How is Diabetes Mellitus characterized?
1. Hyperglycemia with derangedd secretion of insulin
2. Thickening of basement membranes of capillaries
3. Late complications involving tissues that DO NOT require insulin for glucose uptake (retina, glomerulus, and peripheral nerves resulting in blindness, renal failure, and neuropathy)
What is the difference between Type I and Type II DM?
Type I: lack of insulin release by B-cells
Type II: Insensitivity to insulin by receptive tissue (also sometimes low insulin release)
What is the treatment for Type I DM? What are the delayed preparations?
Insulin Lispro (rapid onset, but shorter duration)
Insulin glargine (maintains glucose at around 130mg/dl for ~20hr)
Insulin Zinc extended
What are the short acting insulin preparations?
What is the treatmet for Type II diabetes?
- Diet and Exercise
- Oral hypoglycemics (& euglycemics)
- Insulin may be used
What are pharmacological treatments available to treat Type II DM? (think general groups)
What are the different sulfonylureas?
What is the MOA of sulfonylureas in treating T2 DM?
Sulfonylureas bind to the same K+ channel on membrane of pancreatic beta-cells that is regulated by glucose metabolism
--> Leads to depolarization of cells and insulin release
What are side effectsof sulfonylureas?
Prolonged and severe hypoglycemia
(May be FATAL!)
Treat with fast acting glucose:
What is reaglinide?
Not a sulfonylurea, but act just like one
--> binds to K+ channels to cause depolarization and insulin release
What is metformin? MOA?
A Biguanide used to reduce hyperglycemia
--> Reduces hepatic glucose output by inhibiting gluconeogenesis
What are adverse effects of metformin? And what is the key positive effect?
Never causes hypoglycemia
(only seen in patients with renal failure or CHF)
What is Acarbose? MOA?
An alpha-glucosidase inhibitor
--> Acts by inhibiting carbohydrate breakdown in the intestine
--> Reduces glucose uptake from intestine - reduces post-prandial spike in blood glucose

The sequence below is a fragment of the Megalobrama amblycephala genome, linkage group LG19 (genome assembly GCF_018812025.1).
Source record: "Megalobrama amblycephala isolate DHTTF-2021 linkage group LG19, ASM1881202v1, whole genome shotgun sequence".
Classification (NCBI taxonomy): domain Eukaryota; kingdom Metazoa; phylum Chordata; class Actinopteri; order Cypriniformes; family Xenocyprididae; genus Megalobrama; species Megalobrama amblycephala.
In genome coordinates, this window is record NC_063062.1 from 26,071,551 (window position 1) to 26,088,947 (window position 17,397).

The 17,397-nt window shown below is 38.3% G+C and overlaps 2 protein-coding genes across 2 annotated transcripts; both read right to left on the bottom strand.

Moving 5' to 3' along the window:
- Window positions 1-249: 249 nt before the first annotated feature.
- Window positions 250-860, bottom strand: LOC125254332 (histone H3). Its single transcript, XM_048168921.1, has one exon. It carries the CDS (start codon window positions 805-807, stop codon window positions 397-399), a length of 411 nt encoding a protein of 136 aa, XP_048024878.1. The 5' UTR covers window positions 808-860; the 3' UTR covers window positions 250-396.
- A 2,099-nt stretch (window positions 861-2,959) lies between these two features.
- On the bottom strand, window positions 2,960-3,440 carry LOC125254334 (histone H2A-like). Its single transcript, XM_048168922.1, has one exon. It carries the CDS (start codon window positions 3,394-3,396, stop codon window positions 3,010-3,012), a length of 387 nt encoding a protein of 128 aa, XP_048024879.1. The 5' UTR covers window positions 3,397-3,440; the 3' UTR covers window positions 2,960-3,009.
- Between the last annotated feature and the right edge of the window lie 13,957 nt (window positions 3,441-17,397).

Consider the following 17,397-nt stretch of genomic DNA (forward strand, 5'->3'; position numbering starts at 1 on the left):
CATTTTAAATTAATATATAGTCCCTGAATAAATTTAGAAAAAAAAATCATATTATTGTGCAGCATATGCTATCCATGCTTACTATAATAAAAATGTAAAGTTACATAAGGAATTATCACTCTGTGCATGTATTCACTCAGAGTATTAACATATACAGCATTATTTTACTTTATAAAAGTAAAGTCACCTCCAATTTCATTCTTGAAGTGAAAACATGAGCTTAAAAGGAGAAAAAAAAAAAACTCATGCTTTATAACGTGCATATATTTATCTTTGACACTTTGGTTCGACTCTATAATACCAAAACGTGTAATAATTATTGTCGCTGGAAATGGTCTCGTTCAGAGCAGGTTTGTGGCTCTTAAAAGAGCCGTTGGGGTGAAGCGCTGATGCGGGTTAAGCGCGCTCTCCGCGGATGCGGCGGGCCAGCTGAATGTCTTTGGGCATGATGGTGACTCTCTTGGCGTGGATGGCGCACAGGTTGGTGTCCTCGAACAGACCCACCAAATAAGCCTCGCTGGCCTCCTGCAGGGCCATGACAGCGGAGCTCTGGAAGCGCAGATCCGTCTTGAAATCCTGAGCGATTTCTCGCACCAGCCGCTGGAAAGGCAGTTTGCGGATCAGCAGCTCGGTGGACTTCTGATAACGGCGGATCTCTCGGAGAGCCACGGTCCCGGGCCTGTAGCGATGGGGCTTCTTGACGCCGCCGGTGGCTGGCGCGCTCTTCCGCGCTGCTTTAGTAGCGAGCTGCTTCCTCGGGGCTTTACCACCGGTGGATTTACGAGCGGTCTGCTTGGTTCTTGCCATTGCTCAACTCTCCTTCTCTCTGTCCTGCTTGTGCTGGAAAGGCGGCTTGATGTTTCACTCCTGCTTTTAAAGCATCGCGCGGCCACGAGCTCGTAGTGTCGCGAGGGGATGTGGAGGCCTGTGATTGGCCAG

What are side effects of Acarbose?
Alone, will not cause hypoglycemia - but if taken with sulfonylurea & hypoglycemia occurs, must take glucose, not sucrose (patient should keep glucose tablets with them)
What are the thiazolidinediones? MOA?
Selective PPAR-gamma agonists (peroxisome proliferator-activated recetpor-gamma)
--> Increases insulin sensitivity
Possibly by increasing GLUT4 in muscle and adipose
--> Decreases gluconeogenesis in liver
What are some benefits of using glitazones?
No liver toxicity
Does NOT cause hypoglycemia alone
What is exenatide? MOA?
A synthetic peptide used to treat T2 DM
Mimics glucagon-like peptide-1 (GLP-1) released from the GI tract
--> Stimulates insulin release and inhibits glucagon release
What is sitagliptin? MOA?
Orally active dipeptidyl peptidase-4 inhibitor
--> prevents the breakdown of endogenouse glucagon-like peptide-1 (GLP-1)
--> GLP-1 is a potent stimulator of insulin release in a glucose-dependent manner and inhibits glucagon release
--> significantly reduces Hemoglobin A1c
What SGLT2 inhibitor is used to treat T2 DM? MOA?
Normally, in the kidney, glucose is filtered out of blood in glomerulus and 100% is reabsorbed back into the blood in the proximal tubule by the Na-glucose cotransporter-2 (SGLT2)
By inhibiting SGLT2, canagliflozin causes more glucose to be lost in urine